In no particular order, here are our favourite books about Vikings and the Early Middle Ages that will be a great addition to your 2023 reading list. So, grab a horn of mead, sit next to a warm hearth, and enjoy!
1. The Witch’s Heart by Genevieve Gornichec
In last year’s list we strayed away from Norse-inspired fiction. Instead, we battered the romantic heart with facts, figures and research. It’s all important stuff, but so is inspiration, joy and storytelling. So this is a strong contender – a yarn spun from the rich tapestry of Norse mythology. It asks “what will happen if you fall in love with Loki?” The answer comes from the perspective of Angrboda, recast from villainous mother of monsters to devoted mother, lover and friend.
2. Men of Terror by William R. Short and Reynir A Óskarson
We did a whole review on this book this year. It’s a good attempt at trying to get to the heart and head of the real Viking warriors who fought in terrible battles. It explores the culture and mindset of a far more alien and brutal life than a modern person can fathom. Does it succeed? It requires more thought and evaluation, but it’s a fantastic start.
3. Wild: Tales from Early Medieval Britain by Amy Jeffs
This book is incredible, and one of my favourite books of the year. Part fiction inspired by Early Medieval poetry, part exploration of the sources. If I were to imagine a family of Vikings or Saxons huddled around their hearth-fire at Christmas; or a monk deep in contemplation about their place in the universe, I would see them telling these stories. Wild explores our ancestors’ connection to the wild places – the forests, seas and fens – and through the analysis and reflection of the sources we get a taste of their reality.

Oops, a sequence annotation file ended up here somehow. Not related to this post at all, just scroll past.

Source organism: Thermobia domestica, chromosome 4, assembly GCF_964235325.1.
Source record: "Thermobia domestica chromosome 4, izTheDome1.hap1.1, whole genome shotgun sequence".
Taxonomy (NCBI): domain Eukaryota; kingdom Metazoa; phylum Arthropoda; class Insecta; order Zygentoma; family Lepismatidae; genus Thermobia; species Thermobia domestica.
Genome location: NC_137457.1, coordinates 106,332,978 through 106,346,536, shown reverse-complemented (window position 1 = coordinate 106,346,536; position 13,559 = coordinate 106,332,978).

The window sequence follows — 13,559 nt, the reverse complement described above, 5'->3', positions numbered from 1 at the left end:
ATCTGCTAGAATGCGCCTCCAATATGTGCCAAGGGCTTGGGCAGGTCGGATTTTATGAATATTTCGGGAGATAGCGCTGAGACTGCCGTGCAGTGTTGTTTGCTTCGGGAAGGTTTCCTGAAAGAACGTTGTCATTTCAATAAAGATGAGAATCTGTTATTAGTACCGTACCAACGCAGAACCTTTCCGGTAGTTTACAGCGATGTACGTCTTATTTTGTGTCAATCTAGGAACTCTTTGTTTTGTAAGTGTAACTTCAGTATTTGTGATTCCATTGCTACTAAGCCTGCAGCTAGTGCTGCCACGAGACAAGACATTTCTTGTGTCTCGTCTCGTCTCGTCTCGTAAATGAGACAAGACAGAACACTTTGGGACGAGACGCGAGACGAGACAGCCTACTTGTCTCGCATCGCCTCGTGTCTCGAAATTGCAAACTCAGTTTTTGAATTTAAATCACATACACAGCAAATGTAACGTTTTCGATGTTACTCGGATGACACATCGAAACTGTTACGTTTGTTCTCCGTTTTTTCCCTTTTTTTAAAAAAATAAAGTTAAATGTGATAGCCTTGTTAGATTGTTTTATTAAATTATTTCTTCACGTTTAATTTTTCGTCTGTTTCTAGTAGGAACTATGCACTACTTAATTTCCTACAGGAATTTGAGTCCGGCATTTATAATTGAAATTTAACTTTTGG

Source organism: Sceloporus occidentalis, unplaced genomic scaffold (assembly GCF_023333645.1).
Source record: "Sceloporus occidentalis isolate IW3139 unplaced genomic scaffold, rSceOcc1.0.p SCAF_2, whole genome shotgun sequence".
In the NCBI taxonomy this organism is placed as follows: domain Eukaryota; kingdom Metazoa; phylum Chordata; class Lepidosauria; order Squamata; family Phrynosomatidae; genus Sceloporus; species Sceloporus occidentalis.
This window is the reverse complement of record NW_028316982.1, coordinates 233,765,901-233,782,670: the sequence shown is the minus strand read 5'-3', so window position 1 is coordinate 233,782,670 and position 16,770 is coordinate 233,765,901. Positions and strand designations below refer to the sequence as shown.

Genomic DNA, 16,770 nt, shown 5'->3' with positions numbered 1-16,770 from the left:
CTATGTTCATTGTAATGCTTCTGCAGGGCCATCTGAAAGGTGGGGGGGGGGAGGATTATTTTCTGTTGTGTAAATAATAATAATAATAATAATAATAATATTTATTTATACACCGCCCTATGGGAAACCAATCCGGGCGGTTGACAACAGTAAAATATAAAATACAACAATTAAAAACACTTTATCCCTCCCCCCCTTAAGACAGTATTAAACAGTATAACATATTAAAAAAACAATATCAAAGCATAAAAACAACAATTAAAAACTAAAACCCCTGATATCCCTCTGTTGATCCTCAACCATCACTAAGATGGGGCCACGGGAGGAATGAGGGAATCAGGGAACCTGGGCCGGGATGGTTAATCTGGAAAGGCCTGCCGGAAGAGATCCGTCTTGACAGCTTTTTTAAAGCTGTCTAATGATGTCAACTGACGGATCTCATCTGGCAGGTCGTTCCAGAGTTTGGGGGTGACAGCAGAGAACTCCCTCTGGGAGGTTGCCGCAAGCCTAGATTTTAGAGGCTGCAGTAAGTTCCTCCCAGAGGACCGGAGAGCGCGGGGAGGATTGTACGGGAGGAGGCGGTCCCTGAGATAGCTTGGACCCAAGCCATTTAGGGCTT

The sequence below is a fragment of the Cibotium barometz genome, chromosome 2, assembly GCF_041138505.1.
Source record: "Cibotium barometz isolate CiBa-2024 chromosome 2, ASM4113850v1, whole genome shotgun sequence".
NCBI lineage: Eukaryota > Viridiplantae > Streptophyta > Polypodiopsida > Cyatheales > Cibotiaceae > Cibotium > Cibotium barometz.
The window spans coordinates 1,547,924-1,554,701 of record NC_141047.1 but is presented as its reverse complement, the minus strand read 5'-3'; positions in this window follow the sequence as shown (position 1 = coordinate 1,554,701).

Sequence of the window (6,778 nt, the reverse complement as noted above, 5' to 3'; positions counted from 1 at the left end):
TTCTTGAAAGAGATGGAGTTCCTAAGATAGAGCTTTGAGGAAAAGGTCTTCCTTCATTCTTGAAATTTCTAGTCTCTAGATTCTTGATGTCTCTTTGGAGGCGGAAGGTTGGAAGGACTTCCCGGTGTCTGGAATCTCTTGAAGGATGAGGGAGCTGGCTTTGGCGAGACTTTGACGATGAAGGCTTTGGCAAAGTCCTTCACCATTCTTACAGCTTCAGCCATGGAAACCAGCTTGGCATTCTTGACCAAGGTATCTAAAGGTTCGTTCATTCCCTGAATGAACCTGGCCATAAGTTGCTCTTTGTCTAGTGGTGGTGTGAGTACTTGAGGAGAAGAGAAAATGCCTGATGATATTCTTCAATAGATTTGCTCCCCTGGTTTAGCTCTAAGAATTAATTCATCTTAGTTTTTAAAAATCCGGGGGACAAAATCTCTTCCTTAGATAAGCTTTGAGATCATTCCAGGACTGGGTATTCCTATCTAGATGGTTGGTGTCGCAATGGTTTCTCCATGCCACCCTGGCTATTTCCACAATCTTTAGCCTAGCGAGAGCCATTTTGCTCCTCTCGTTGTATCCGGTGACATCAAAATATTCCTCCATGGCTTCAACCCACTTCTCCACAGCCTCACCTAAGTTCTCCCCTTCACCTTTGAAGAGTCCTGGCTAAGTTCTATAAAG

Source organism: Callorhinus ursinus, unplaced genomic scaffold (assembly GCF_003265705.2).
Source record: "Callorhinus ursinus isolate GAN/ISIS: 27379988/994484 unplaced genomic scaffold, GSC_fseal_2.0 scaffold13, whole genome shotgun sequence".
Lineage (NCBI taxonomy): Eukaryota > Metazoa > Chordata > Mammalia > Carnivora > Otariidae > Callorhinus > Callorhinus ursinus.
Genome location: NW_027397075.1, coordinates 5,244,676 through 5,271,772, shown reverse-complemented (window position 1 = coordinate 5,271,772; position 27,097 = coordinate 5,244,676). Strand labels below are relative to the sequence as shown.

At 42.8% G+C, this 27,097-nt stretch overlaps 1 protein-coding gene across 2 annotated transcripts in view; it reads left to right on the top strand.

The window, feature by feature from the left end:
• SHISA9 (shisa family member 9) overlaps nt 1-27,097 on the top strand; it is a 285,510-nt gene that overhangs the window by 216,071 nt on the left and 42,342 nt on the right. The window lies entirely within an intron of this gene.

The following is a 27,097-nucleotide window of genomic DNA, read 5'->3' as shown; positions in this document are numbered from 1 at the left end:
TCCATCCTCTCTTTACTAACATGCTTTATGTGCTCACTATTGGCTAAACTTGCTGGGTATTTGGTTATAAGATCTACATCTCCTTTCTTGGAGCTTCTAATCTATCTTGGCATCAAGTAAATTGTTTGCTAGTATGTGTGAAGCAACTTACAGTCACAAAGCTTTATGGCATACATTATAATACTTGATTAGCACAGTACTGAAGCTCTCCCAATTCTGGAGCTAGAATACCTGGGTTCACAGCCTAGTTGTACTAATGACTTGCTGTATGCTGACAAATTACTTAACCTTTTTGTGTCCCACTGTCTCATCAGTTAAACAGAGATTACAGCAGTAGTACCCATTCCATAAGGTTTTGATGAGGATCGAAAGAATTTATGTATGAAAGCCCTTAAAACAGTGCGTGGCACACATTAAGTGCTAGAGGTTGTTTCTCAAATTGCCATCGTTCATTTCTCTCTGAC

4. Fodder & Drincan: Anglo-Saxon Culinary History by Emma Kay
Our list wouldn’t be complete without a book about food! And this one is excellent. The book offers a thorough review of the latest thinking about what Early Medieval people in britain ate: from what they grew to how they used it. While survival was the top priority in an age where famine was common, it explores the many culinary possibilities, based on literary and physical evidence that remains. It may be aimed more at the academic reader, but it’s also accessible for the person with casual interest.
5. The Hunger of the Gods (Book Two of the Bloodsworn Saga) by John Gwynne
Following up on last year’s The Shadow of the Gods the Bloodsworn saga continues in beautifully written Norse-mythology-inspired fiction. The series doesn’t as overtly reimagine actual Viking sagas, or add fantasy elements to otherwise historical fiction, but create a whole new world in stunning definition. It’s action packed, heartfelt and epic!
6. The Word Hord: Daily Life in Old English by Hana Videen
Word Hord – literally treasure of words – definitely lives up to its name. It’s a fun romp through the origins of the English language, from how multitudes of languages smushed themselves together to give us something similar, but not similar enough to really ‘get’ as modern English speakers (and readers) today. And it’s often quite amusing, and sad. We get to see this rich gamut of words that we have forgotten, or have replaced. It’s a bit like ranging through a dense forest and finding a forgotten monument, still standing tall.